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Male reproductive anatomy
Male reproductive anatomy


Male reproductive system
Male reproductive system


Definition:

Orchitis is swelling (inflammation) of one or both of the testicles .



Alternative Names:

Epididymo-orchitis; Testis infection



Causes, incidence, and risk factors:

Orchitis may be caused by an infection from many different types of bacteria and viruses. It is usually a result of epididymitis , inflammation of the tube that connects the vas deferens and the testicle.

The most common virus that causes orchitis is mumps . It most often occurs in boys after puberty , and is rare before the age of 10. Orchitis usually develops 4 - 6 days after the mumps. Some boys who get orchitis caused by mumps will have shrinking of the testicles (testicular atrophy).

Orchitis can develop in men with the rare disease brucellosis .

Orchitis may also occur along with infections of the prostate or epididymis. It may be caused by sexually transmitted diseases (STD) such as gonorrhea or chlamydia . The rate of sexually transmitted orchitis or epididymitis is higher in men ages 19 - 35.

Risk factors for orchitis not due to an STD include:

  • Being older than age 45
  • Long-term use of a Foley catheter
  • Not being vaccinated against the mumps
  • Problems of the urinary tract that occurred at birth (congenital)
  • Regular urinary tract infections
  • Surgery of the urinary tract (genitourinary surgery)

Risk factors for sexually-transmitted orchitis include:

  • High-risk sexual behaviors
  • Multiple sexual partners
  • Personal history of gonorrhea or other STD
  • Sexual partner with a diagnosed STD


Symptoms:

Signs and tests:

A physical examination may show:

  • Enlarged or tender prostate gland
  • Tender and enlarged lymph nodes in the groin (inguinal) area on the affected side
  • Tender and enlarged testicle on the affected side

Tests may include:



Treatment:

Treatments may include:

  • Antibiotics -- if the infection is caused by bacteria (in the case of gonorrhea or chlamydia, sexual partners must also be treated)
  • Anti-inflammatory medications
  • Pain medications
  • Bed rest with the scrotum elevated and ice packs applied to the area


Expectations (prognosis):

Getting the right diagnosis and treatment for orchitis caused by bacteria can usually preserve the normal testicle function.

Mumps orchitis cannot be treated and the outcome can vary. Men who have had mumps orchitis have become sterile.



Complications:

Orchitis may cause infertility and shrinking (atrophy) of one or both testicles.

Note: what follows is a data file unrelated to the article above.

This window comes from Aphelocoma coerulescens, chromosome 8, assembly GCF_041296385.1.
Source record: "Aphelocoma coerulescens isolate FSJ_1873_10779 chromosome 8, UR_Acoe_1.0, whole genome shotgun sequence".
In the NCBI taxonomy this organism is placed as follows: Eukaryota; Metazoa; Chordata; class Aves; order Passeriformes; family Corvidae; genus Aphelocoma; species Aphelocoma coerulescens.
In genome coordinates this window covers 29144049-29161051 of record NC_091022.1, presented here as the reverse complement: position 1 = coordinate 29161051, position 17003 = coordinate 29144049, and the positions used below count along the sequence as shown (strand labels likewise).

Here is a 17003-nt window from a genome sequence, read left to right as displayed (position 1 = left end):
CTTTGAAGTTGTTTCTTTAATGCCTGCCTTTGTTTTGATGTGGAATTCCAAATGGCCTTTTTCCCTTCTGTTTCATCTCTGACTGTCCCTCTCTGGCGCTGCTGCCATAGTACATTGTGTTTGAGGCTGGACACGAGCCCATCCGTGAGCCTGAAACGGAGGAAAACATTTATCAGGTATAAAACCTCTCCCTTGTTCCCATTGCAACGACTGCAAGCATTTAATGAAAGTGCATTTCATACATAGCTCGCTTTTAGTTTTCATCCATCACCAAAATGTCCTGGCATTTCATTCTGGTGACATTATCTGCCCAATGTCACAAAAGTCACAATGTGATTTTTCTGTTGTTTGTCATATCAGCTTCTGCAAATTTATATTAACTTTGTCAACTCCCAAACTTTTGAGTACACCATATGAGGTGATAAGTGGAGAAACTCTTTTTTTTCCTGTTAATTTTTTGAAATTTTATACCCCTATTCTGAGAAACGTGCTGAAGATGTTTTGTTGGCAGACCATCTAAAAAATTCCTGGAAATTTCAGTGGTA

Other potential complications include:

  • Chronic epididymitis
  • Fistula on the skin of the scrotum (cutaneous scrotal fistula)
  • Scrotal abscess
  • Death of testicle tissue (testicular infarction)

Acute pain in the scrotum or testicles can be a surgical emergency. If you have sudden pain in the scrotum or testicles, get immediate medical attention.



Calling your health care provider:

Call the local emergency number (such as 911) or go to the nearest emergency room if you experience sudden pain in the testicle.



Prevention:

Getting vaccinated against mumps will prevent mumps-associated orchitis. Safer sex behaviors, such as having only one partner at a time (monogamy) and condom use, will decrease the chance of developing orchitis as a result of a sexually transmitted disease.



References:

Nickel JC. Inflammatory Conditions of the Male Genitourinary Tract: Prostatitis and Related Conditions, Orchitis, and Epididymitis. In: Wein AJ, ed. Campbell-Walsh Urology. 9th ed. Philadelphia, Pa: Saunders Elsevier; 2007: chap 9.

Mason WH. Mumps. In: Kliegman RM, Behrman RE, Jenson HB, Stanton BF, eds. Nelson Textbook of Pediatrics. 18th ed. Philadelphia, Pa: Saunders Elsevier; 2007: chap 245.




Review Date: 9/7/2008
Reviewed By: Linda Vorvick, MD, Seattle Site Coordinator, Lecturer, Pathophysiology, MEDEX Northwest Division of Physician Assistant Studies, University of Washington School of Medicine; and Louis S. Liou, MD, PhD, Assistant Professor of Urology, Department of Surgery, Boston University School of Medicine. Also reviewed by David Zieve, MD, MHA, Medical Director, A.D.A.M., Inc.

The information provided herein should not be used during any medical emergency or for the diagnosis or treatment of any medical condition. A licensed medical professional should be consulted for diagnosis and treatment of any and all medical conditions. Call 911 for all medical emergencies. Links to other sites are provided for information only -- they do not constitute endorsements of those other sites. © 1997- A.D.A.M., Inc. Any duplication or distribution of the information contained herein is strictly prohibited.
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